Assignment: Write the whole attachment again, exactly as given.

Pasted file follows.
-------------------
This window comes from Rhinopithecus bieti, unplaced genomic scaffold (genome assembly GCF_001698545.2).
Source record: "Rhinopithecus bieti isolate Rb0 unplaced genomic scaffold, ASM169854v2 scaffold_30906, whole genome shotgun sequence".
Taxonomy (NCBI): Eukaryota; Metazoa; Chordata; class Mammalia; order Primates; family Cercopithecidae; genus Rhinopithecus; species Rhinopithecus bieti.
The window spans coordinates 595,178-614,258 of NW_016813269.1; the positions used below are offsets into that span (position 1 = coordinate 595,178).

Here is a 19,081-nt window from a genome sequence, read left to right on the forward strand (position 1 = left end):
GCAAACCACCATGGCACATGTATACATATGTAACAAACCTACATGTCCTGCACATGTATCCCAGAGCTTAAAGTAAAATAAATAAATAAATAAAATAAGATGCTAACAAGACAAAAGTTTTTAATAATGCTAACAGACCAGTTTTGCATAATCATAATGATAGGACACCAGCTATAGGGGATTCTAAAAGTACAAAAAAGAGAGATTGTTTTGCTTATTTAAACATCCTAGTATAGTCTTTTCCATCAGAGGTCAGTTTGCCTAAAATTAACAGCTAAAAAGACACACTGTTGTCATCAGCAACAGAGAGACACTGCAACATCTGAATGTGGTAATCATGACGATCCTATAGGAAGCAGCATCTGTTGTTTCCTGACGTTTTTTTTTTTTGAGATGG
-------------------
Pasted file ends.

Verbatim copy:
This window comes from Rhinopithecus bieti, unplaced genomic scaffold (genome assembly GCF_001698545.2).
Source record: "Rhinopithecus bieti isolate Rb0 unplaced genomic scaffold, ASM169854v2 scaffold_30906, whole genome shotgun sequence".
Taxonomy (NCBI): Eukaryota; Metazoa; Chordata; class Mammalia; order Primates; family Cercopithecidae; genus Rhinopithecus; species Rhinopithecus bieti.
The window spans coordinates 595,178-614,258 of NW_016813269.1; the positions used below are offsets into that span (position 1 = coordinate 595,178).

Here is a 19,081-nt window from a genome sequence, read left to right on the forward strand (position 1 = left end):
GCAAACCACCATGGCACATGTATACATATGTAACAAACCTACATGTCCTGCACATGTATCCCAGAGCTTAAAGTAAAATAAATAAATAAATAAAATAAGATGCTAACAAGACAAAAGTTTTTAATAATGCTAACAGACCAGTTTTGCATAATCATAATGATAGGACACCAGCTATAGGGGATTCTAAAAGTACAAAAAAGAGAGATTGTTTTGCTTATTTAAACATCCTAGTATAGTCTTTTCCATCAGAGGTCAGTTTGCCTAAAATTAACAGCTAAAAAGACACACTGTTGTCATCAGCAACAGAGAGACACTGCAACATCTGAATGTGGTAATCATGACGATCCTATAGGAAGCAGCATCTGTTGTTTCCTGACGTTTTTTTTTTTTGAGATGG